FANDOM


Titan II launch

A Titan II missile (a type of ICBM) being launched from Vandenberg Air Force Base.

Why were they used on Hiroshima and NagasakiEdit

  1. To avoid an invasion of Japan in which ~5,000,000 Japanese, ~1,000,000 Americans and ~1,500,000 other Allied forces would die.
  2. To shorten the war by ~6 months and thus pre-empting the soviet plans to invade Hokkaido.
  3. To test a new weapon on a city.
  4. To scare the USSR.
  5. To intimidate the rest of the word with.
  6. To get necrophilia high for those who let it be used?
  7. Parts of the US military and government had a racist agenda that was fixated with the mass killing Orientals.

The ultimate launch controlEdit

They can be only lanced by the relevant personnel using a 'nuclear briefcase'. the inenty of 4 of them are known: Nuclear briefcase (UK) Cheget (USSR\Russia), «mobile base» (France) or Nuclear football (USA).

Atomic warheads through out historyEdit

According to WikipediaEdit

Global nuclear weapons stockpiles (1945-2025).
Country.1945.1950.1955.1960.1965.1970.1975.1980.1985.1990.1995.2000.2005.2014.Projections.
United States. 2 299 2,422 18,638 31,139 26,008 27,519 23,368 21,392 10,904 10,577 8,360 7,700 7,260 3,620 (for 2022)
Russia. 0 0 0 0 0 0 0 0 0 37,000 27,000 21,500 17,000 7,500 3,350 (for 2022)
Soviet Union. 0 5 200 1,605 6,129 11,643 19,055 30,062 39,197 37,000 0 0 0 0 0
United Kingdom. 0 0 14 42 436 394 492 492 422 422 422 281 281 215 180 (for around 2025)
France. 0 0 0 0 32 36 188 250 360 505 500 470 350 300 N/A
China. 0 0 0 0 5 75 180 205 243 232 234 232 235 260 150-220 (for 2020)
Israel. 0 0 0 0 0 8 20 31 42 53 63 72 80 80 65-85 (for 2020)
India. 0 0 0 0 0 0 0 1 3 7 14 28 44 90-110 50-70 (for 2020)
South Africa. 0 0 0 0 0 0 0 0 3 6 0 0 0 0 0
Pakistan. 0 0 0 0 0 0 0 0 0 4 13 28 38 100-120 150-200 (for 2021)
North Korea. 0 0 0 0 0 0 0 0 0 0-1 0-2 0-2 8 6-8 N/A
Kazakhstan. 0 0 0 0 0 0 0 0 0 1,410 (1991) 0 0 0 0 0
Ukraine. 0 0 0 0 0 0 0 0 0 1,240 (1991) 0 0 0 0 0
Belarus. 0 0 0 0 0 0 0 0 0 At least 81 (1991) 0 0 0 0 0
Estonia. 0 0 0 0 0 0 0 0 0 ~10 (1991) 0 0 0 0 0
Uzbekistan. 0 0 0 0 0 0 0 0 0 ~5 (1991)  0 0 0 0 0
Armenian. 0 0 0 0 0 0 0 0 0 ~5 (1991)  0 0 0 0 0
Georgia. 0 0 0 0 0 0 0 0 0 ~5 (1991)  0 0 0 0 0
Lithuania. 0 0 0 0 0 0 0 0 0 ~12 (1991)  0 0 0 0 0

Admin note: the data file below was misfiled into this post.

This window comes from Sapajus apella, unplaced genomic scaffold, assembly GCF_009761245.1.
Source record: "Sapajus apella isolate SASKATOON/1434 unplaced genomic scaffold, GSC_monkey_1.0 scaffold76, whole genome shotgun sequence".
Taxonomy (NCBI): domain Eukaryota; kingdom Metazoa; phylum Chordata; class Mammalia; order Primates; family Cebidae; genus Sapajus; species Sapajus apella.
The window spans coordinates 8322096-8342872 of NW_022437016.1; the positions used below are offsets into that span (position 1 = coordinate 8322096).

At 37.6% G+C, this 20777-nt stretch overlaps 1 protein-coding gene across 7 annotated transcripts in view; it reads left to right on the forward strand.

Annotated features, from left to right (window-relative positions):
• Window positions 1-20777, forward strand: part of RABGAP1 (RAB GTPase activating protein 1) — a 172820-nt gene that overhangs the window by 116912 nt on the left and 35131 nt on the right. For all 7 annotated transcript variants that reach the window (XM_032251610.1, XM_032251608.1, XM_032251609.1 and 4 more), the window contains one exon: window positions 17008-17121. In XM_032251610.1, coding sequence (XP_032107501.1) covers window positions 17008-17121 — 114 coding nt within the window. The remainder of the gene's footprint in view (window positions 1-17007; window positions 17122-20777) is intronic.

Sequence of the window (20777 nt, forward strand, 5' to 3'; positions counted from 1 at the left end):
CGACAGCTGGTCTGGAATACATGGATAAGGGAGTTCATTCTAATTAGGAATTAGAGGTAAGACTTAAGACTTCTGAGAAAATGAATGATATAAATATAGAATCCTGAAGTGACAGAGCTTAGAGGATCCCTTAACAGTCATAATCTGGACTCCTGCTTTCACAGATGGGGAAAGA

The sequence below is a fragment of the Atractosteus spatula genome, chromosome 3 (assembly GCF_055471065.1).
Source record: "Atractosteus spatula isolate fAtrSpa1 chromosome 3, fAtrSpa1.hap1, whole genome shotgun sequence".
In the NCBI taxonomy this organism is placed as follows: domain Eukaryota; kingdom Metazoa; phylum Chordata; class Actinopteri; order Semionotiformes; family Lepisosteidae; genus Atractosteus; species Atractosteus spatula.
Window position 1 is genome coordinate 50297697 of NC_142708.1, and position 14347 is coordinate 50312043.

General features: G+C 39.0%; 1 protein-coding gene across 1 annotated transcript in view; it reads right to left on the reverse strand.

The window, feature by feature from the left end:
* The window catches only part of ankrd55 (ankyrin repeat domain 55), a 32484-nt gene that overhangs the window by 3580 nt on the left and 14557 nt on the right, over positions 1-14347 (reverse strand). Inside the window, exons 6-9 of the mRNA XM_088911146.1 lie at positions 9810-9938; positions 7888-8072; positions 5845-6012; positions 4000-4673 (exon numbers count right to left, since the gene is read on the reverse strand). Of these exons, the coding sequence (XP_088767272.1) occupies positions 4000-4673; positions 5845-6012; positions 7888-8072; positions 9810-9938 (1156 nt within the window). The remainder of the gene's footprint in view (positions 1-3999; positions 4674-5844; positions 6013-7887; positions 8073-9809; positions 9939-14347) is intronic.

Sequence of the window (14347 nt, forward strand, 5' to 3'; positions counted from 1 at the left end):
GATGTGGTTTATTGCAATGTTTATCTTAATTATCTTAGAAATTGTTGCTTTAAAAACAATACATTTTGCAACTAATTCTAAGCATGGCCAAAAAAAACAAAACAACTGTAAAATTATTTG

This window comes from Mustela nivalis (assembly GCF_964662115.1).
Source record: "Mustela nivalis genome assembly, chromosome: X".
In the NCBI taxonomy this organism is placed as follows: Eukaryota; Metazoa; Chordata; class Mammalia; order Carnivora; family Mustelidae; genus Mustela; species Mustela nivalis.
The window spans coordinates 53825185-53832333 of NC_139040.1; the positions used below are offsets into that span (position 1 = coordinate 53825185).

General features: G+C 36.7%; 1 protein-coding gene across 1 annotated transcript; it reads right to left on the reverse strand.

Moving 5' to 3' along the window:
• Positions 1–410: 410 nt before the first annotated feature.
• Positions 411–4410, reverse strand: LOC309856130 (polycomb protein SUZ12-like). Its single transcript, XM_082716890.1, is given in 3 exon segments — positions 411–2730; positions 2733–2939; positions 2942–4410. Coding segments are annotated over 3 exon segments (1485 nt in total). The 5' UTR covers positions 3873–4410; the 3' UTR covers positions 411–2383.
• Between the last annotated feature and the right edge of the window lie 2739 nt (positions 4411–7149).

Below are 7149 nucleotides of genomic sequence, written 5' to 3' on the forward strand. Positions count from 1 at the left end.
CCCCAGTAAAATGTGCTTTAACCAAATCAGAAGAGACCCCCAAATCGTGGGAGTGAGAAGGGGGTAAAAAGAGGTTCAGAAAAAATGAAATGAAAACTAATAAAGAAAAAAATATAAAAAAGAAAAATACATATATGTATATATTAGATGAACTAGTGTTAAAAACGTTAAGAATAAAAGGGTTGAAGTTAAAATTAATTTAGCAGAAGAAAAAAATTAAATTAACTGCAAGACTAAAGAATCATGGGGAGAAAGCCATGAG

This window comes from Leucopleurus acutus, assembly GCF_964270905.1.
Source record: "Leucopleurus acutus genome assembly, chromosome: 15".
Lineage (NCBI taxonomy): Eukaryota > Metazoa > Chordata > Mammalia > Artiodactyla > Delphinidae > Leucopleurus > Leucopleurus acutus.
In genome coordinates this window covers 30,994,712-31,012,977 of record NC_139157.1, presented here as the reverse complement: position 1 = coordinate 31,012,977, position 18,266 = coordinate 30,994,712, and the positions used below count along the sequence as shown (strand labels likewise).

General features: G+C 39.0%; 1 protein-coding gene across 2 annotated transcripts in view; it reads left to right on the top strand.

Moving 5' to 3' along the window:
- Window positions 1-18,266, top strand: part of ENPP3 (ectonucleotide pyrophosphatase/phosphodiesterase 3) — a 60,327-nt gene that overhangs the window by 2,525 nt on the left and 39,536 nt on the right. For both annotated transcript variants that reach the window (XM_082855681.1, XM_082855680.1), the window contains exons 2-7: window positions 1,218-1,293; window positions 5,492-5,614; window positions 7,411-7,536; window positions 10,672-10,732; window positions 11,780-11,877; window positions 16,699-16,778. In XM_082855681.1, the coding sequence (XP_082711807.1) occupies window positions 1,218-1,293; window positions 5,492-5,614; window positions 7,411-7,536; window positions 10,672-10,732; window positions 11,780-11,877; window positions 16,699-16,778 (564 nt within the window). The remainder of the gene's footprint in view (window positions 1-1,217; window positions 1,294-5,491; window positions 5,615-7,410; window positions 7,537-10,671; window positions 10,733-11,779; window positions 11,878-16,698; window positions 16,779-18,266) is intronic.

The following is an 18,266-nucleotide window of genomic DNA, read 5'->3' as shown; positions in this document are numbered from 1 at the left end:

Acording to other online sourcesEdit

2020Edit

  1. N. Korea ~10-16, probably 10-12.
  2. Iran ~1-4, probably 2-4.

2017Edit

  1. USA 6,800 warheads
  2. Russia 7,000 warheads
  3. UK 215 warheads
  4. France 300 warheads
  5. China 270 warheads
  6. India 110–120 warheads
  7. Pakistan 120-130 warheads
  8. Israel 80 warheads
  9. NK <10 warheads

2015Edit

  1. Russia 7,500
  2. USA 7,200
  3. France 300
  4. China 250
  5. UK 215
  6. Pakistan 100-120
  7. India 90-110
  8. Israel 80
  9. NK under 10, but probably 5-8

2014Edit

  1. Russia 5,000
  2. USA 4,400
  3. France 290
  4. China 240
  5. UK 195
  6. Israel 80
  7. Pakistan 200
  8. India 150
  9. Nk ~6

2013Edit

  1. USA 4804-7,700
  2. Russia (USSR or RSSFR) 4480-8,500
  3. France 300
  4. China 250
  5. UK 225
  6. Pakistan 120
  7. India 110
  8. Israel 80?
  9. NK 5?

1983Edit

  1. USA 23,500
  2. Russia (USSR) 36,000
  3. UK 320
  4. France 280
  5. China 380

1968Edit

Sweden had planned 100 or so since 1948 for use on Poland, Soviets invading Finland and the Baltic States. They had reportedly made 10-20 (popular opinion says 16) of them by 1968.

1947Edit

  1. USA 14.
  2. USSR 7.
  3. Anglo-Canadian 1.
  4. Anglo-Australian tests bomb 1

1946Edit

  1. USA 6.
  2. USSR 2.
  3. Anglo-Canadian test bomb 1
  4. Anglo-Australian tests only.

1943Edit

  1. USA tests only.
  2. Anglo-Canadian tests only.
  3. Anglo-Australian tests only.
  4. Japan tests only.
  5. Italy tests only.
  6. USSR tests only.
  7. Nazi Germany tests only.

Also seeEdit

Worlds Top 5 Nuclear Power Comparison 2015

Worlds Top 5 Nuclear Power Comparison 2015.

Worlds Top 5 Nuclear Power Comparison 2015.

  1. Cold War
  2. Atomic videos
  3. Atomic\nuclear war
  4. Cuban Missile Crisis
  5. Atomic warfare information notes.
  6. Bomb blast effects
  7. Chalk River nuclear accident
  8. 1961 Goldsboro B-52 crash
  9. 1966 Palomares B-52 crash
  10. 1968 Thule Air Base B-52 crash
  11. 1987 Goiânia accident
  12. Leningrad Nuclear Power Plant accidents
  13. Balakovo Nuclear Power Plant accident
  14. Tennessee Valley Authority's Sequoyah 1 plant accident
  15. Detroit experimental reactor accident
  16. Lubmin nuclear power complex accidents
  17. 1986 Oklahoma accident
  18. Nuclear fallout
  19. Nukes